Sports Injury refers to the kinds of injuries that occur during sports or exercise activities, but not necessarily limited to athletes. Generally, sports injuries refer to those that occur in active individuals. We will cover the most common types of sports injuries, those that affect the musculoskeletal system.

Sports injuries are commonly caused by overuse, direct impact or the force applied, that is greater than the body part can structurally withstand.

There are two types of sports injuries: Acute and Chronic. An injury that occurs suddenly, such as a sprained ankle caused by an awkward landing, is known as an acute injury.

Chronic injuries are caused by overuse of muscle groups or joints. Poor technique and structural abnormalities can also contribute to the development of chronic injuries. Medical investigation of any sports injury is important, because you may be hurt more severely than you think. For example, what seems like an ankle sprain may actually be a bone fracture.

Causes of Sports Injuries

Anyone can suffer a sports injury, but several factors increase the risk of sustaining injury. The type of sports injury you are most vulnerable to depends on the activity you participate in, fitness, your age and your sex.

The risk factors that can be the causes of sports injuries include:

  • Poor exercise techniques.
  • Overtraining, either by training too often, too frequently or for too long.
  • Changing the intensity of physical activity too quickly.
  • Running or jumping on hard or unsuitable surfaces.
  • Wearing shoes that do not have proper support.
  • A prior injury.
  • Having anatomical features specific to each joint or poor flexibility.
  • Taking certain medications, such as fluoroquinolones, a class of antibiotics linked to tendinitis and tendon rupture.

Common sports injuries

Some of the most common sports injuries are:

  • Ankle sprain.
  • Bruises.
  • Concussion.
  • Cuts and abrasions.
  • Dental damage.
  • Groin strain.
  • Hamstring strain.
  • Knee joint injuries.
  • Nose injuries.
  • Stress fractures.

prevention of sports injuries

You can reduce your risk of sports injuries by following below:

  • Warm up thoroughly before the physical activity.
  • Wear appropriate footwear.
  • Tape or strap vulnerable joints, if needed.
  • Use the appropriate safety equipment, such as mouth guards, helmets and pads.
  • Hydrate, during and after the game.
  • Try to avoid intense physical activties in the hottest parts of the day, between 11AM and 3PM.
  • Maintain fitness levels, particularly in the off season (if you are an athlete).
  • Cross-train with other sports to ensure overall fitness and muscle strength.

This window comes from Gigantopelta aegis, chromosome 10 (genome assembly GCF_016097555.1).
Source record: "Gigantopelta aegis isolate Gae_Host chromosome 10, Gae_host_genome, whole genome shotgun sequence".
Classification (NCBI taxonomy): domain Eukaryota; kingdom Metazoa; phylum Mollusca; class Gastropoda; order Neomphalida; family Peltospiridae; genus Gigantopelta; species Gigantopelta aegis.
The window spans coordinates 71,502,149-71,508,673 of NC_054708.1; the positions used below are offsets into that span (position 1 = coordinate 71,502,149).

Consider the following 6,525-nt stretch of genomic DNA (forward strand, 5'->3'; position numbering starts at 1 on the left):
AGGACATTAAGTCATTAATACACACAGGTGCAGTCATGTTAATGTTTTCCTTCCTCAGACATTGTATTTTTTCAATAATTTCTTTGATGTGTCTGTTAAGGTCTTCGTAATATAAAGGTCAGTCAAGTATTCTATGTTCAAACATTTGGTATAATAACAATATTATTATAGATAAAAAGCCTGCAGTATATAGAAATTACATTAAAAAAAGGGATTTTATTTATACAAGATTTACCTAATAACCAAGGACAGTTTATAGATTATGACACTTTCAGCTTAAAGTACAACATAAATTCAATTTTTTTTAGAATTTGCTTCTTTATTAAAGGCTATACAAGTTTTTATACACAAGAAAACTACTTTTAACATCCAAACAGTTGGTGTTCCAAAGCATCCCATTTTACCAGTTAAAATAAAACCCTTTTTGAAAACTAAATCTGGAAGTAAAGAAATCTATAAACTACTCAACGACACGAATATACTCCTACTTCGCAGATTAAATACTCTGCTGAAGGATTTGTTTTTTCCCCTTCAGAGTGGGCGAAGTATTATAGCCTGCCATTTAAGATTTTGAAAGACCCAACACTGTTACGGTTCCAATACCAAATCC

• Do not exert yourself beyond your level of fitness. Gradually increase intensity and duration of activity.
  • Cool down after sport with gentle, sustained stretches.
  • Allow adequate recovery time between sessions.
  • Have regular medical check-ups with your doctor.

how to treat sports injuries

Treatment depends on the type and how severe the injury is. You should see your sports doctor, if pain persists after a 48 hours. You may think it is a minor sprain, but it may actually be a fractured bone.

Physiotherapy can help rehabilitate the injured site and depending on the injury, may include exercises to promote strength and flexibility. You should not return to sports activities after injury until your sports doctor and/or physiotherapist advices.

Trying to play before the injury is properly healed will only further damage affected area and delay recovery. The biggest single risk factor for soft tissue injury is a previous injury.

As an experienced Sports Medicine Doctor in Nairobi, Dr. Miano provides conservative, minimally invasive and surgical solutions for sports injuries to both athletes and non-athletes alike.

When to see Sports Medicine Doctor

If your sports injury looks or feels severe, make an appointment to see your orthopaedic sports doctor. You should seek emergency care if the injured area shows signs of:

  • Severe swelling and pain.
  • Visible lumps, bumps or other deformities in the affected area.
  • Popping or crunching sounds when you use the joint.
  • Weakness or inability to put weight on the joint.
  • Instability.

Serious sports injuries may require orthopaedic surgery and/or physical therapy. If the injury doesn’t heal within two weeks, contact your orthopaedic doctor right away.

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